issue 241 - March 1993
Ferry to revolution
On the backwaters from Quilon to Alleppey and into Kerala’s
communist heartland – where it all began.
Three loud, bad-tempered crows are strutting up and down on the roof of the wooden ferry moored at Quilon jetty. It’s the backwater bus and it’s gradually filling with locals wanting to get from A to B – and tourists hoping to experience Kerala’s stunning network of canals and lagoons.
A woman in a bright yellow sari climbs aboard, followed by her crisp-shirted husband and two well-behaved children. The typical Kerala contraception-conscious, nuclear family – also known as the ‘the scooter family’ because they can all fit onto one. They sit a discreet distance from a pair of foreign travellers wearing pale dreadlocks, nose rings and clothes in the requisite faded shades.
The diesel engine belches a few times, then we start to cross Ashtamudi Lake, which is edged with huge fishing nets suspended by a series of weights and pulleys from strange wooden apparati. The nets are Chinese in origin – a reminder that Kerala was an important stop on the famous Europe-to-China trade route.
For the next eight hours we will glide through water that is alternately fresh and salty – as water from rivers joins with sea tides entering the lagoons to produce one of the most delicately balanced aquatic eco-systems in the world.
The backwaters may look tranquil but they function as vital arteries. Along their edges people live, fetch water, wash clothes, themselves and their animals. On the water they transport food, coconuts, building materials and, of course, fish.
The fishers use traditional ‘snake boats’ which are often co-operatively-owned and bear names like the Karl Marx. A young nun, carrying a huge black umbrella, waves at them from her shallow dugout. It’s a typical Keralite scene – where tradition, Marxism and Christianity are all rolled into one.
Further on we are proceeding along a dreamy green canal overhanging with trees when suddenly the amber sand becomes black and the trees thin out. Ashen men covered in dust glide up in boats laden with dark grey, oddly glittering earth. It’s eerie – and becomes more so as the landscape becomes a colourless wasteland which feels bleakly apocalytic, like one of Nostradamus’ visions of a post-nuclear world of pestilent dust.
A sign – Kerala Rare Earths – reveals all. This is monozite, one of the planet’s few deposits of the stuff. Monozite contains Rare Earths chloride, used in the petroleum industry and for making mirrors and chinaware. It also contains thorium, which is radioactive, and makes this area four times more radioactive than other parts of India. People living and working here are four times more likely to give birth to children with disabilities. There is a high incidence of Down’s Syndrome, deafness, cleft lip, blindness and infertility here – and no sign of any precautions being taken whatsoever.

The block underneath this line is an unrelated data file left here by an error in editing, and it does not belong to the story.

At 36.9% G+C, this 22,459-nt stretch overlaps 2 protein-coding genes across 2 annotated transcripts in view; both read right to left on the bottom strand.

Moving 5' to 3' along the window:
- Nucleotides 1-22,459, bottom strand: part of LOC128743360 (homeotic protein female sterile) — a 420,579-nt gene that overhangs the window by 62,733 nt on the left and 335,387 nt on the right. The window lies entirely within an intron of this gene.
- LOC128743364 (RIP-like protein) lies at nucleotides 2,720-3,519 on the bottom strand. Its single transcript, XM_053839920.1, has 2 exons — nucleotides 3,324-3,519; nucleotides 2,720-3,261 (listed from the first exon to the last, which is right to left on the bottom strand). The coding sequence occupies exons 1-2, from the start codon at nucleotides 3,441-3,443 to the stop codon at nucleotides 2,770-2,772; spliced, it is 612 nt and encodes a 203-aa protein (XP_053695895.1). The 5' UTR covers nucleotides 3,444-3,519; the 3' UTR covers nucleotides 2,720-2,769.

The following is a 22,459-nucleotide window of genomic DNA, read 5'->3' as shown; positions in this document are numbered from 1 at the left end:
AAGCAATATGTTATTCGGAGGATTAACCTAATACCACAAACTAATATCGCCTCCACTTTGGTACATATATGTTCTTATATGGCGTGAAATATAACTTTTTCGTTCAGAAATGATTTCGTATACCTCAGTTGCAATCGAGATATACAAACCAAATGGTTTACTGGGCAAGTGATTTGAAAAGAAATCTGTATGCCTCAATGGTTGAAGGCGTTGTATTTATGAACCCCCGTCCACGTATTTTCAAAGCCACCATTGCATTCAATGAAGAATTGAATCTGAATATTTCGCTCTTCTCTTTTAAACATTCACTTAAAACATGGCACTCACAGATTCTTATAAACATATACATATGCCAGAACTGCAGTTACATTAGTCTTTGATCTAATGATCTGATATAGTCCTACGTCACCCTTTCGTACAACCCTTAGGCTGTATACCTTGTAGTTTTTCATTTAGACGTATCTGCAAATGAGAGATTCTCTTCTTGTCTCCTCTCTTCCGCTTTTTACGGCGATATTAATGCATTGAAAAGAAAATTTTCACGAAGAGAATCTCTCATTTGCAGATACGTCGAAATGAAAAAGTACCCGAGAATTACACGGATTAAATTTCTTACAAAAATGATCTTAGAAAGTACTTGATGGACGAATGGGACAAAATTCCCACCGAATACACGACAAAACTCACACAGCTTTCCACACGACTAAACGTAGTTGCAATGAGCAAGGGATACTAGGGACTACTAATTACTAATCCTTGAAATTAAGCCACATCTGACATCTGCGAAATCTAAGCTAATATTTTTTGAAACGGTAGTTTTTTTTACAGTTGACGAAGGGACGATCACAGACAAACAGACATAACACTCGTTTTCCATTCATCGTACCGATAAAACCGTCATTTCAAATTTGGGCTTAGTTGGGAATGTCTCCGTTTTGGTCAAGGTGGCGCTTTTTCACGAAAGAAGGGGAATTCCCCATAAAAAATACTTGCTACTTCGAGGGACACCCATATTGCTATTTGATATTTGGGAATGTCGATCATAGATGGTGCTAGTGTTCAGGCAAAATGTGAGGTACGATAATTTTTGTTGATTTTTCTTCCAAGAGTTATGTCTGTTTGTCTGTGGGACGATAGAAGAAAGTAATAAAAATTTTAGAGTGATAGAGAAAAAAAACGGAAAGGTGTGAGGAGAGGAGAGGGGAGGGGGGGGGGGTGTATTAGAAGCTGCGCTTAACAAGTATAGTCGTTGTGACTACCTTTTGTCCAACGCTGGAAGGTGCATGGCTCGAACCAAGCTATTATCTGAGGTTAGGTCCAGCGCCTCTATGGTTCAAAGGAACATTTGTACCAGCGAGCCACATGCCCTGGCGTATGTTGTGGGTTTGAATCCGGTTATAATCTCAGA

Men carry the material in big sacks on their backs, then push it glistening in barges down the waterways. Families live in shacks just metres away. Women and children gather water, just as they do everywhere else on the backwaters – but here the scene is far from picturesque. An unctuous black rim marks where water ends and sand begins.
I am reminded of what Quilon-based environmental activist V Padmanabhan had told me the previous day: ‘The establishment does not want to learn what is happening to these people because it will involve multi-million dollars in compensation’.
Almost as quickly as we entered this nightmarish scene we are out of it and back in paradise. In another shallow lagoon a man in a dugout throws a net which opens out like a flower. Glistening fishers wearing bright yellow or orange turbans, and without an ounce of fat on them, lift boats and untangle wheat-blond nets.
By mid-afternoon the thick forest of coconut trees gives way to great open paddy fields, with their sheets of water mirroring the sky. We are entering the Kuttanad, the rice-bowl of Kerala, made up of reclaimed land in this otherwise waterlogged area. On the banks of the canal and between the fields people walk – their silhouetted forms looking proud and dignified. When people see or hear the boat coming they smile and wave – adults as well as children.
It’s hard to imagine that earlier this century the ancestors of these people would have dived into the fields if a person of higher caste came along. Today the caste system has been virtually dismantled and 90 per cent of Keralites own the land on which their homes stand. The little houses with their plots along the waterside stand as evidence.
What happened? The power of the high-caste Namboodiri landowners was overthrown by a combination of labourers, tenant farmers and educated radicals. Their common demand: land reform.
The first major challenges to the old order happened right here, in the back-waters near Alleppey. During a serious food shortage in 1941-42 the landowners announced that they would pay their workers not in rice as usual but in cash – and at a pre-war wage rate.
The agri-labourers went on strike – to remarkable effect. The landowners backed down, agreed to a 50-per-cent pay increase and recognized the newly formed union of agricultural labourers and the town-based workers of Alleppey.
Why did the landowners – so arrogant in the past – cave in so easily? The peculiarities of rice-growing in Kerala provide one reason. The below-sea-level paddy fields have to be drained before sowing. This is expensive and the costs have to be recouped with the harvest. The strike took place precisely at harvest time.
Another factor is that the landowners failed to take account of the Communist Party, growing in popularity and with scores of educated frontline workers eager to lead an agrarian class with such revolutionary potential.